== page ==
How do foster youth qualify for special education services?
In order to qualify for special education servives, foster students must be assessed, according to an evaluation ordered by a foster parent or an education-rights holder. If a foster youth is found eligible for special education services, he or she will receive an individualized education program (a concrete plan on the type of services a youth will receive to address the student’s specific needs.).
Despite the high number of foster youth who require special education services in California, many are not identified and given the opportunity to receive special education services. As a result, this increases the possibility that foster youth fall behind their peers and even drop out.
Why do foster youth face a higher rate of school suspensions and expulsions than non-foster youth?
Foster youth often experience more behavioral issues at school than their peers due to abuse, neglect and related traumas that occurred during their early years. Research shows that students in foster care experience school suspensions and expulsions at higher rates than non-foster youth students. Disciplinary incidents can keep foster students out of the classroom, and they can also increase the likelihood that foster youth will “crossover,” and enter the juvenile justice system.
What are some challenges foster youth face while transitioning from foster care into independent living or college?
Nationally, only about 50% of foster youth graduate from high school by age 18. Attending college, or even graduating with a degree, can dramatically increase the ability of foster youth to become self-sufficient and stable. Yet despite high aspirations to attend college, only about 20% go on to enroll in college and approximately 3% and 7% of foster youth graduate.
In California, youth are able to remain in foster care until age 21 as long as they are working or going to school. However, many youth face barriers to staying in school. Even with support, many foster youth are prevented from attending college for financial reasons and concerns about housing. Other youth struggle to balance work schedules with academic responsibilities.
Campus support programs, such as the Guardian Scholars Program, offer college-age foster youth a host of academic, emotional, social and practical resources to keep them in school and on track to graduate.
What educational services and resources are available for students who are foster youth?
Students in foster care are also twice as likely as other students to be eligible for special education services in K-12 schools. These kinds of services includes resources, strategies and supports offered to children with a disability, at no extra cost to parents. Special education services include transportation, counseling, physical therapy and speech-language pathologists.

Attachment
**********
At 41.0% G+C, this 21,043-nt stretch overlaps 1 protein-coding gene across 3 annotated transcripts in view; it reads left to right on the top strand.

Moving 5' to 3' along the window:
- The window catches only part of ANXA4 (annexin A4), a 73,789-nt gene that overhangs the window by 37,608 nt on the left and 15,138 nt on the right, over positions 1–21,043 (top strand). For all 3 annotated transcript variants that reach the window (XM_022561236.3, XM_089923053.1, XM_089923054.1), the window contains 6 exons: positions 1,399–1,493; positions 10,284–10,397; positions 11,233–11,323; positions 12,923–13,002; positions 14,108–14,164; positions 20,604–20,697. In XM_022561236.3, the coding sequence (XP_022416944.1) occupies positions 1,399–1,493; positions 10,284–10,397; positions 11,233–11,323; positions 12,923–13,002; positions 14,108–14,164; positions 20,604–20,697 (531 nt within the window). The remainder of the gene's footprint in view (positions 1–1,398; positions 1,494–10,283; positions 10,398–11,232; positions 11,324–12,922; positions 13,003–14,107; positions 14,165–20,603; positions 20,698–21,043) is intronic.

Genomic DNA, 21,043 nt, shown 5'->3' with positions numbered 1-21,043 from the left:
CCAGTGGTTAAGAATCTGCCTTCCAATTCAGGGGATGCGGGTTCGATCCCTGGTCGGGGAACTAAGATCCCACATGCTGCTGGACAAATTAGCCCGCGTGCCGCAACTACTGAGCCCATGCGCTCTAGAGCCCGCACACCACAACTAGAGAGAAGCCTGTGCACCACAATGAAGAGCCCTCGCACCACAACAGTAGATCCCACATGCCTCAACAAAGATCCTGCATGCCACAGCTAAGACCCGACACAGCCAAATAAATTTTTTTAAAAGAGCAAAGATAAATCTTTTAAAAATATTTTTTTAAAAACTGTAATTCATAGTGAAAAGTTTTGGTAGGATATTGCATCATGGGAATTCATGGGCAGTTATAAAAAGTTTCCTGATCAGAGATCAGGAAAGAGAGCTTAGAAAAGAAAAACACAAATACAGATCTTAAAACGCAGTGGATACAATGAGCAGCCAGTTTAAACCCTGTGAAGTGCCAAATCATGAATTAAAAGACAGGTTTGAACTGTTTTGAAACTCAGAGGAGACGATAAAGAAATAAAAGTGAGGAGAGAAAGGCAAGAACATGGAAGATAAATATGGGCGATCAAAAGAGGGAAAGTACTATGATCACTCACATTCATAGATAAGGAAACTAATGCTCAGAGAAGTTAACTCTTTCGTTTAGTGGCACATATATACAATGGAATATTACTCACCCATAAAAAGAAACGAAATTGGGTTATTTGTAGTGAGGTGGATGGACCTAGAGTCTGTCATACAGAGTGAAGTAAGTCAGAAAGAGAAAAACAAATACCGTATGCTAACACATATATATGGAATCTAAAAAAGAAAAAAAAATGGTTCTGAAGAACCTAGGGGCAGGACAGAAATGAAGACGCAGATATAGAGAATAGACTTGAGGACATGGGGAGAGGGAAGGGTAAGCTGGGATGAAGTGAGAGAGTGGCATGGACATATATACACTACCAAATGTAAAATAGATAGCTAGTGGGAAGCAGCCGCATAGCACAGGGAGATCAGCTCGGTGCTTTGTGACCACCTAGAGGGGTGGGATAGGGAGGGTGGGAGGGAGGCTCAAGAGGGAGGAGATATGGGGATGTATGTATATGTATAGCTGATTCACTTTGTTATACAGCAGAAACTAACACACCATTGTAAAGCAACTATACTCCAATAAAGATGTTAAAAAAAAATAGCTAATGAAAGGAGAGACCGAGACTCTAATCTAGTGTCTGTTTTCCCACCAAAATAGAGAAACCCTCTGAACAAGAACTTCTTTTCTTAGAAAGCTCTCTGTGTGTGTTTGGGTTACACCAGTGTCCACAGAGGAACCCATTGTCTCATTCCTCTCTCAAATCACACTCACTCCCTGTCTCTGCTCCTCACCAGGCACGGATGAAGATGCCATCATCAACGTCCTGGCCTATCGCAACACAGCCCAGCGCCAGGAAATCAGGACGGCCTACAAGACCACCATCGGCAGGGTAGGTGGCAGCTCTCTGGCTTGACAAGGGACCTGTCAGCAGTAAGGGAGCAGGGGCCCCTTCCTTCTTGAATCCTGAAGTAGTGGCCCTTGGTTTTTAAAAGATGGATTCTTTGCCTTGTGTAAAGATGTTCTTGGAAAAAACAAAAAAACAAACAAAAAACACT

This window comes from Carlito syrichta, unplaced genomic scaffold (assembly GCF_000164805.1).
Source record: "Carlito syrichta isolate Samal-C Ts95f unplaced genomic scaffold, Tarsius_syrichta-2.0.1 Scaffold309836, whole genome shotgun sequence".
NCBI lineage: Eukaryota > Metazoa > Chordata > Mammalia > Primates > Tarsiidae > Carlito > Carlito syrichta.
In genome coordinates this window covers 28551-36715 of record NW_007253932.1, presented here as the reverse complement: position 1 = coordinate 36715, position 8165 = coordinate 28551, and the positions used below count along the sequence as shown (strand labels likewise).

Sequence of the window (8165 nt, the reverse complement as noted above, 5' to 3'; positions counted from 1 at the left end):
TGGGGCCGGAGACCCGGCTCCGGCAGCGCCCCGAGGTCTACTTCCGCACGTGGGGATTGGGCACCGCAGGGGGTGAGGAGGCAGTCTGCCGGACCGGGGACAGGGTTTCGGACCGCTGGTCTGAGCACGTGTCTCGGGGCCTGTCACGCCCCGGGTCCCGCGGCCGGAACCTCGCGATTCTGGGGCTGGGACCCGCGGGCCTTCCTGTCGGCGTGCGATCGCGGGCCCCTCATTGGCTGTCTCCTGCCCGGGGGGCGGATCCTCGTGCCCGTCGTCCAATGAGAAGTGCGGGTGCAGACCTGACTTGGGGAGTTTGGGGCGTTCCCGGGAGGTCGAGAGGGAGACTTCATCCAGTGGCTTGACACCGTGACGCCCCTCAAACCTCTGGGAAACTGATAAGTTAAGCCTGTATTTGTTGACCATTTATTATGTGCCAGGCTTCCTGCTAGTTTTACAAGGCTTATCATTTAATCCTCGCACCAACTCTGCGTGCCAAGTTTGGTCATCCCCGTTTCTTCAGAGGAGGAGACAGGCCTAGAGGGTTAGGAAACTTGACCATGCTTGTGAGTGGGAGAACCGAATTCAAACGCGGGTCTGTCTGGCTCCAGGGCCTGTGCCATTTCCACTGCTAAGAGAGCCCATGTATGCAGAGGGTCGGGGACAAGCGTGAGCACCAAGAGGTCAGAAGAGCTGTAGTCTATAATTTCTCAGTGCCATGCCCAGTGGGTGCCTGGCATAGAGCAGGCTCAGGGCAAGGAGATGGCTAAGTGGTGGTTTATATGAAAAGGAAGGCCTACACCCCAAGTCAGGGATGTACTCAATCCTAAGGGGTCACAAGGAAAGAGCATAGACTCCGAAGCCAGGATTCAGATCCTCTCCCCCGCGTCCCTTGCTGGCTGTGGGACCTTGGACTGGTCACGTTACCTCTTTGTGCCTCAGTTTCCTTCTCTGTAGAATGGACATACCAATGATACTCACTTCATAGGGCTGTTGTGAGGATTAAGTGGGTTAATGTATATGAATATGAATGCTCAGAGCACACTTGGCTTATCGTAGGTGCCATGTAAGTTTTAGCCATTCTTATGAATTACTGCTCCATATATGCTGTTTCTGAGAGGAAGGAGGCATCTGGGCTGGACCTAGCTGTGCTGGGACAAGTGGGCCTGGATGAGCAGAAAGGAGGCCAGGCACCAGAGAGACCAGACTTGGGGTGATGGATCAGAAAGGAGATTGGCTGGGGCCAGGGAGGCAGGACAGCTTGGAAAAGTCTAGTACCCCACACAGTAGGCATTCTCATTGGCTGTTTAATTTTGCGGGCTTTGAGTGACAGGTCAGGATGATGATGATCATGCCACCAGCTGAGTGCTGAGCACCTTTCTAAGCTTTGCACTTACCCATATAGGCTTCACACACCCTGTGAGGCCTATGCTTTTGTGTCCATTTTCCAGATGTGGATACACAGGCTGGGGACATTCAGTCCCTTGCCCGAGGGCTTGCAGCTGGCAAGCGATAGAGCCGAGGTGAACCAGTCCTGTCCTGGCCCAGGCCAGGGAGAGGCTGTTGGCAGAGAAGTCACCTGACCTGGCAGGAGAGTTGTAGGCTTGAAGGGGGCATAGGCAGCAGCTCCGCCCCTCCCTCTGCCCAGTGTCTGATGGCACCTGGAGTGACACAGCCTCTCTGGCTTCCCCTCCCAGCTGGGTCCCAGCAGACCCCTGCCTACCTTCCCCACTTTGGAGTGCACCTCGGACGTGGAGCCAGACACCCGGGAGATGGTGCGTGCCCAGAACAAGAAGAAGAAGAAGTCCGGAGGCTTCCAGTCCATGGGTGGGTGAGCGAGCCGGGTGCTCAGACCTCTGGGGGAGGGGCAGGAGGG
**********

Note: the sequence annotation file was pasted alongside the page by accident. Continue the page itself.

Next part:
What is California doing to improve educational outcomes for foster youth?
In 2013 California Governor Jerry Brown signed legislation designed to address the needs of foster students. Under the Local Control Funding Formula (LCFF) program, California shifted the way it funds K-12 schools and increased funding for three groups of high-needs students: low-income students, English learners and foster youth.
As part of the sweeping changes, school districts are now allocated more money to address the educational needs of foster youth. Every year, each school district in California must create a Local Control and Accountability Plan (LCAP) that details how money will be spent to support foster youth.
The California Department of Education’s Foster Youth Services Program offers funding and oversight to the Los Angeles County of Education when it comes to the educational needs of youth and children in foster care.
Can bureaucracy within the education system hold foster students back from succeeding?
School bureaucracy can also interfere with the ability of foster youth to learn and excel in the classroom. According to a 2015 report from Chapin Hall at the University of Chicago, a third of foster youth stated that they had been out of school for a month or longer because of a placement change. These delays are usually due to problems in transferring school records.
Some schools may not enroll foster youth who lack requisite paperwork, like missing school and health records. As a result of these delays in finding or receiving these records, foster youth are forced to miss school, delaying their education and forcing students in some cases to repeat classes or grades.
What policies and programs has California implemented over the past to address the educational barriers faced by foster youth?
- Foster students are allowed to attend their school of origin, even if they don’t reside in the district.
- School districts must calculate and accept partial credits for coursework completed in other schools.
- Students in foster care must be allowed to graduate if many school changes have prevented them from meeting certain graduation requirements.
- Foster students are permitted to immediately enroll in a school, even without having all school or health record accessible during initial enrollment.
- The California Chafee Grant provides up to $5,000 a year of college for a foster student if a youth is, or has been, in foster care and has financial need.